REBLOGGED from the Hurd Library blog of our HLF Funded Trainee, Sarah Stretton.
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What better way to start our Book of the Month series than with our oldest book and only incunabulum! Incunabula is the name given to books printed before 1501 ( the Latin word “incunabula” means “things in the cradle”). The book originally came from the library of William Warburton, Bishop of Gloucester. This provenance is confirmed by a note from Warburton on the first page.
Look inside this massive volume and you’ll find the text is printed like a medieval manuscript (see Photo 1) and doesn’t look like the books we are familiar with today. But as our Hurd Librarian, Chris Penney says, when they first built motorcars they based the design on horse- drawn carriages – that was the only model they had to go on! The early printers similarly used the only model available to them – manuscripts.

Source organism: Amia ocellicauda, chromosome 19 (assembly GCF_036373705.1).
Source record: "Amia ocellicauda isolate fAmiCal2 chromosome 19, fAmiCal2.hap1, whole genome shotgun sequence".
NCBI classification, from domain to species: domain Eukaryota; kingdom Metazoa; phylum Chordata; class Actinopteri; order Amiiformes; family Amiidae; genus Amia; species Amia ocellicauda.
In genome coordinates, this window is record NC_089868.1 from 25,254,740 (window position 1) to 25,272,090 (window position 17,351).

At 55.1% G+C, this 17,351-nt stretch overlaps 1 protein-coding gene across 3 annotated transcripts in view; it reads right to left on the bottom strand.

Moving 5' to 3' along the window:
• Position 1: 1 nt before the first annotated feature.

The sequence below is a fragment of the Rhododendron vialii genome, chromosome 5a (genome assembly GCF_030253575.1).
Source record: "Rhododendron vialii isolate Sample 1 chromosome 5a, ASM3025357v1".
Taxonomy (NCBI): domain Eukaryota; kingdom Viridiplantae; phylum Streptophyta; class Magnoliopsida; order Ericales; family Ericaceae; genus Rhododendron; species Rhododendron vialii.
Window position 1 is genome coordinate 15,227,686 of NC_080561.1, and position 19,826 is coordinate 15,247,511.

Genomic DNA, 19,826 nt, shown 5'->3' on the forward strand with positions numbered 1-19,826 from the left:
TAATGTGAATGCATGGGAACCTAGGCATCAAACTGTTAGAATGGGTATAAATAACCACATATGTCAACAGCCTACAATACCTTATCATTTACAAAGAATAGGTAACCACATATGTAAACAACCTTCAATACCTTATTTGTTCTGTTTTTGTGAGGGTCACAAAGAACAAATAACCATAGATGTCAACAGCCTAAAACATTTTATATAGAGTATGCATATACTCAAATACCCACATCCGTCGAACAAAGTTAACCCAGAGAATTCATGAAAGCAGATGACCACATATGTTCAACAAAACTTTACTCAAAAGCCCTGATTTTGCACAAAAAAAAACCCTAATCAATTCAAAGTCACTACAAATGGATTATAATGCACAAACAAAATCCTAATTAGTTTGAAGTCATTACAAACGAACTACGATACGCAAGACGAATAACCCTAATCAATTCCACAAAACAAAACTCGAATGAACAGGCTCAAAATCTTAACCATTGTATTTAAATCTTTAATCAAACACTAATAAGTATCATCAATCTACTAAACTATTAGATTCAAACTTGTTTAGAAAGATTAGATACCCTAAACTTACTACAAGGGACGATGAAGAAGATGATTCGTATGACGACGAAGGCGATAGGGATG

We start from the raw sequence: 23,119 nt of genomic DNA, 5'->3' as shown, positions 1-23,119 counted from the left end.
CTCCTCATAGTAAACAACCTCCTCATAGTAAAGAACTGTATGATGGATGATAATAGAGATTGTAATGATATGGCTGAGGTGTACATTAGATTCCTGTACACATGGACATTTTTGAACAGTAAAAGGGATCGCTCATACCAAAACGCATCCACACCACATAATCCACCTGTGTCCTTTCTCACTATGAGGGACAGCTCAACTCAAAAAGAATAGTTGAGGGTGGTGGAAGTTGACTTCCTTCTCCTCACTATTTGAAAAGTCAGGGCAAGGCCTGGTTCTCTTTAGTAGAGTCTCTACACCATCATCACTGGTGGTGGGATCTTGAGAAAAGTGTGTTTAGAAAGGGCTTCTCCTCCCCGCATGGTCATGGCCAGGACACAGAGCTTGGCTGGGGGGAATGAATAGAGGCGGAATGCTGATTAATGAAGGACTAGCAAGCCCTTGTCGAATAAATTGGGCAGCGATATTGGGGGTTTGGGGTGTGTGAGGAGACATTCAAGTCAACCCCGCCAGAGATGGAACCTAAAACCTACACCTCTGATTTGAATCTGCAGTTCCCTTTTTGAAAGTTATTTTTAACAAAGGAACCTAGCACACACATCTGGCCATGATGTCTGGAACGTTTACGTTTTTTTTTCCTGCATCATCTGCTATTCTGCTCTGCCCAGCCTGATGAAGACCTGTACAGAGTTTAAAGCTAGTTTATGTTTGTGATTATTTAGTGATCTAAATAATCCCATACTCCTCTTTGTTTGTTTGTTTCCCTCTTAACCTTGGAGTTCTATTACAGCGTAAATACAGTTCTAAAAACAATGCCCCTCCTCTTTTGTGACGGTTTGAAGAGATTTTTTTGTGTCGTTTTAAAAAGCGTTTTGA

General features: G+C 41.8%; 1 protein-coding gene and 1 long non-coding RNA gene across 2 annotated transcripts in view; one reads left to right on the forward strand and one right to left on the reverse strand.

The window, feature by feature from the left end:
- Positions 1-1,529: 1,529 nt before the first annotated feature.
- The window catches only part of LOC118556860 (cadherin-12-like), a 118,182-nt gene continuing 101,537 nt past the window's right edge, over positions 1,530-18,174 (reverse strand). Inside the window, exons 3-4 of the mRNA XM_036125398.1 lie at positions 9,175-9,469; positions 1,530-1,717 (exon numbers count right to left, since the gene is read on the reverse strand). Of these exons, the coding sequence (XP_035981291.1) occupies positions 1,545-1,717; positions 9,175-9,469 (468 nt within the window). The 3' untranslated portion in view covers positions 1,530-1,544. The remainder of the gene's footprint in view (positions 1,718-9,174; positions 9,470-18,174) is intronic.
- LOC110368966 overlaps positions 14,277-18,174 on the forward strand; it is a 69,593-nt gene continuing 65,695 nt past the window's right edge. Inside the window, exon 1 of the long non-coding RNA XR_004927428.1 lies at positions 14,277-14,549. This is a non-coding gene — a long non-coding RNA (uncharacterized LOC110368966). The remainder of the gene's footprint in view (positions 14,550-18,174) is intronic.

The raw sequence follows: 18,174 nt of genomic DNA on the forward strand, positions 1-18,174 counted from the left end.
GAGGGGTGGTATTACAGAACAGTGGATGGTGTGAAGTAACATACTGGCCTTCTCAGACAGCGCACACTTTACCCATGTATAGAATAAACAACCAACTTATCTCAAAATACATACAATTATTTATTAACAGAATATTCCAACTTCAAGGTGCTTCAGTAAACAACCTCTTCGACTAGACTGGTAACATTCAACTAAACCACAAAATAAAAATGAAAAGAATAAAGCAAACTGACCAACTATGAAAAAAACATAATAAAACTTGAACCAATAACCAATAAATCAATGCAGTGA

Printed page from Legenda Aurea
The Legenda Aurea (or Golden Legend in English) is a collection of lives of saints and other holy people, originally written in Latin by Jacobus de Voragine. This copy has been translated from Latin into French by Jean de Vignay, revised by Jean Batallier. It was printed in 1476 in Lyons by B. Buyer. There is one beautiful illuminated initial in the book (see Photo 2); these were a common feature of medieval manuscripts and often appear in printed books too, alhough sadly this is the only one present in this volume.
But the Legend Aurea is special for many reasons. It’s one of only 6 copies left in the world, and also happened to be something of a medieval bestseller. Eat your heart out Jackie Collins – this giant book of hagiography was incredibly popular in its day!
The only illuminated initial from Legenda Aurea